277585 The DC Force Exerted On a Charged Microparticle by an AC Electric Field

Monday, October 29, 2012: 3:45 PM
408 (Convention Center )
Christopher L. Wirth1, Edmund M. Tang2, Paul J. Sides3 and Dennis C. Prieve2, (1)Department of Chemical Engineering, Carnegie Mellon University, Pittsburgh, PA, (2)Dept. of Chemical Engineering, Carnegie Mellon University, Pittsburgh, PA, (3)Chemical Engineering, Carnegie Mellon University, Pittsburgh, PA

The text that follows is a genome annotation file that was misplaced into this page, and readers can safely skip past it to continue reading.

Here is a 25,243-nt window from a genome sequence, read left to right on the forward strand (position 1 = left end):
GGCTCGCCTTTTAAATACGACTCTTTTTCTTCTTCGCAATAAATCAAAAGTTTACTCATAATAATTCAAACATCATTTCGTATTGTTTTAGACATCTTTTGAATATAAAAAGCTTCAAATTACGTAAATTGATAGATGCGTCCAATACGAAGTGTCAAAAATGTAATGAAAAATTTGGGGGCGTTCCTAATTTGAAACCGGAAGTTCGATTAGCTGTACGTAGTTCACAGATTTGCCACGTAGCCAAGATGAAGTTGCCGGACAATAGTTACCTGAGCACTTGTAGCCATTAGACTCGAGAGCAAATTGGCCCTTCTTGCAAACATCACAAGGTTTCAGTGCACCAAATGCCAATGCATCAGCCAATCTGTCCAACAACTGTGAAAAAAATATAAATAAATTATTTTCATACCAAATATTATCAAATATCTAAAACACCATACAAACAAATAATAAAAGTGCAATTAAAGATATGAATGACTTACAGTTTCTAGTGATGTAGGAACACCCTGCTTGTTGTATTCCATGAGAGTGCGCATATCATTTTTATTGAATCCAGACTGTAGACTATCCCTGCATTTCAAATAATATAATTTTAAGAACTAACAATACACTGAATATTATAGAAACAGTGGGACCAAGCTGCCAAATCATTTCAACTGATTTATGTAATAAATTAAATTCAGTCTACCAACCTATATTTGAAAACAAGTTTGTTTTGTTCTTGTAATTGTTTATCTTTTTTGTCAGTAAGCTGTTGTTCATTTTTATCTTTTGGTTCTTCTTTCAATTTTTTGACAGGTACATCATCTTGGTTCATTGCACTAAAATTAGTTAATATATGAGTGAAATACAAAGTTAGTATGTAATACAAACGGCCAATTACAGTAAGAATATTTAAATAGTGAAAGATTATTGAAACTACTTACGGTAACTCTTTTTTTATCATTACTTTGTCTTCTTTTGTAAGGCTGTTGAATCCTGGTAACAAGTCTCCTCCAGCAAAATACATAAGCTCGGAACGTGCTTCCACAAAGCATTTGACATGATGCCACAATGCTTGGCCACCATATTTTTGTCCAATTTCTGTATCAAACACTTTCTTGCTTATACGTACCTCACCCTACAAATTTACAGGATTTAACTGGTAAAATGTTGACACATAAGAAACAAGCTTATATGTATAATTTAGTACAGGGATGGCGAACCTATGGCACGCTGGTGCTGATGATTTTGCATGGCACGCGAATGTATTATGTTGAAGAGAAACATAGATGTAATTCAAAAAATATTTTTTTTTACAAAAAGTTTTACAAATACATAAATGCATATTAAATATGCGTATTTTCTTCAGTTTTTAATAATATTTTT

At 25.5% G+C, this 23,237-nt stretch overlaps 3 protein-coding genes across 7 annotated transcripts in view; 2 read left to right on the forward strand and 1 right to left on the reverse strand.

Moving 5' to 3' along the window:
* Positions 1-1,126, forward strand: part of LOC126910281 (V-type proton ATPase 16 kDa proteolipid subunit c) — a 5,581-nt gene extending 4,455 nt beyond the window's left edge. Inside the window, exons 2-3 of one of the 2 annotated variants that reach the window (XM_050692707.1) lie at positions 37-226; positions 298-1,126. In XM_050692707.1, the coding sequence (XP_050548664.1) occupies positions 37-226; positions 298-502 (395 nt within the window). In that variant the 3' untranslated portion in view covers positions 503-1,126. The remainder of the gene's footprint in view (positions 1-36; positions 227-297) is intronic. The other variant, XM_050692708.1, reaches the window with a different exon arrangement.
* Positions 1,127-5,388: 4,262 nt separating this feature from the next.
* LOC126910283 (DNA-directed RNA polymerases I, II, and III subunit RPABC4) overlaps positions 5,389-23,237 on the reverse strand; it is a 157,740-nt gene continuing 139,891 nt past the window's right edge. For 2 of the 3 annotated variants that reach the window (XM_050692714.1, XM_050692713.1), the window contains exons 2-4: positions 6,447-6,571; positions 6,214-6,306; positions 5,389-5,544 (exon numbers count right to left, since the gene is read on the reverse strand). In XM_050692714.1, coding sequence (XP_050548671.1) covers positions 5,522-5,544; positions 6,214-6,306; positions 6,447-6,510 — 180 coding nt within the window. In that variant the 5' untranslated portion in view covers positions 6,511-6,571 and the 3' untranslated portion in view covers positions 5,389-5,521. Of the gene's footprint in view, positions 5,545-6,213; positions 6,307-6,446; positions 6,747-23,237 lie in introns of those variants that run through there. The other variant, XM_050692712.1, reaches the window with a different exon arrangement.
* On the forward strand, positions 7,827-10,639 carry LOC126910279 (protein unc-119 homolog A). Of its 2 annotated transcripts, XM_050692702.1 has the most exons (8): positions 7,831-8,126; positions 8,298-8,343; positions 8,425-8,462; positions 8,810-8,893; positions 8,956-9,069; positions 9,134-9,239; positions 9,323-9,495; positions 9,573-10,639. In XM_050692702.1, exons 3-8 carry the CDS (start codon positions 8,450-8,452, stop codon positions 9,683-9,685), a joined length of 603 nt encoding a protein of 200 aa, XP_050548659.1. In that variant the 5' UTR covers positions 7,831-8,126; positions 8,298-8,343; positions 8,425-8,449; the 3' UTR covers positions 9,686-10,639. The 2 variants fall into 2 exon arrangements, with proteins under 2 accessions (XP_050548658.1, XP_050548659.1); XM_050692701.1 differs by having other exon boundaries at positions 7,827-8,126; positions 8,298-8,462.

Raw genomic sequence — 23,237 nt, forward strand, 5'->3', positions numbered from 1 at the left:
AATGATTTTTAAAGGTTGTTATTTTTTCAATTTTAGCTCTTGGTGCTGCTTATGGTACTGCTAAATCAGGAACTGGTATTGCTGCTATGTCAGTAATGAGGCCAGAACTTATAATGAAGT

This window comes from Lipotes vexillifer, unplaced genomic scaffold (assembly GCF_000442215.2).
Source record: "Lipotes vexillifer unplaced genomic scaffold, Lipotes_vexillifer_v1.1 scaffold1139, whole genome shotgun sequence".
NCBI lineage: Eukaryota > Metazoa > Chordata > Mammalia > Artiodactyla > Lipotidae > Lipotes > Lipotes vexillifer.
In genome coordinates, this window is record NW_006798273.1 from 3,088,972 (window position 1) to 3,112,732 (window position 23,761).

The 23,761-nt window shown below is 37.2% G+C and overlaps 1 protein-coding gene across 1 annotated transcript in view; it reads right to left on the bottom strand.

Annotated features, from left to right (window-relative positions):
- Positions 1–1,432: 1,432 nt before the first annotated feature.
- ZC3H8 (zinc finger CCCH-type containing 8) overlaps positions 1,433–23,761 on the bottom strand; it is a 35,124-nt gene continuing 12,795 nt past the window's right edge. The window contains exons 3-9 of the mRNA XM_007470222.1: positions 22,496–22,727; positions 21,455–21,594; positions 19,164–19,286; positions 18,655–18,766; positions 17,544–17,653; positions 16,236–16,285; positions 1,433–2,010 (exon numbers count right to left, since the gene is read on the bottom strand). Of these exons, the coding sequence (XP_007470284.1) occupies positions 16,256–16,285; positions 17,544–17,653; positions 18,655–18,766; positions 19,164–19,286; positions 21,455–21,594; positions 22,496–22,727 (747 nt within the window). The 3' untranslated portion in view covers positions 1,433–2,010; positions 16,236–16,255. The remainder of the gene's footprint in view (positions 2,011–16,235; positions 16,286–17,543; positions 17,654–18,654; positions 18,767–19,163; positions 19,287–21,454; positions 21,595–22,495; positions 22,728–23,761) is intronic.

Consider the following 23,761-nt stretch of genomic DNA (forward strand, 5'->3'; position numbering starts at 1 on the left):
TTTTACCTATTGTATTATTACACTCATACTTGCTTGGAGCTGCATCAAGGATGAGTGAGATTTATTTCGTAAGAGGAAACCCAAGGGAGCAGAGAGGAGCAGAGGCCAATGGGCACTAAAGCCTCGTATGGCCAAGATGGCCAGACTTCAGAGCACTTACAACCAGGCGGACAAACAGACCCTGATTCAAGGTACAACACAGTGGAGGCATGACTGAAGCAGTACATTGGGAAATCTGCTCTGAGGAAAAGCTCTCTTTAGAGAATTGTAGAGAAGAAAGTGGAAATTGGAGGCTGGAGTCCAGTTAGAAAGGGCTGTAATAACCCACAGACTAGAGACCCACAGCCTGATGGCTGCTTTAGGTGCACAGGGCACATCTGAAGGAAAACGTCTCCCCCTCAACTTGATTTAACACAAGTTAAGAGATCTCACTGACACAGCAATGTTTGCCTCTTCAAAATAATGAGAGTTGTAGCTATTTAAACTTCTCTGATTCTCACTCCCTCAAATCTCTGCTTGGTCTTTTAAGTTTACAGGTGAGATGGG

In 0.15 mM solution of KOH or NaHCO3 in water, a single negatively charged 6-micron polystyrene sphere is levitated about 200 nm above a negatively charged planar ITO electrode by double-layer repulsion.  The potential energy profile of forces acting on the sphere is determined by monitoring the distribution of elevations sampled by Brownian motion of the sphere and measured using total internal-reflection microscopy, which can detect changes in elevation as small as 1 nm.  Application of a 10 kV/m electric field oscillating at 10 kHz produced oscillations in elevation which were completely swamped by Brownian motion.  Nonetheless an unexpected steady attractive force was detected which was comparable in magnitude to the net weight of the sphere (0.05 pN). This additional force was proportional to the square of the electric field amplitude and is about a factor of 2 stronger in KOH compared to NaHCO3.  The DC force appears to be dielectrophoretic attraction [Dietz, J. Appl. Phys. 48, 1036 (1977)], resulting between aligned dipoles induced in the sphere and the planar electrode by the electric field.  A similar force causes “necklaces” of colloidal particles to form.

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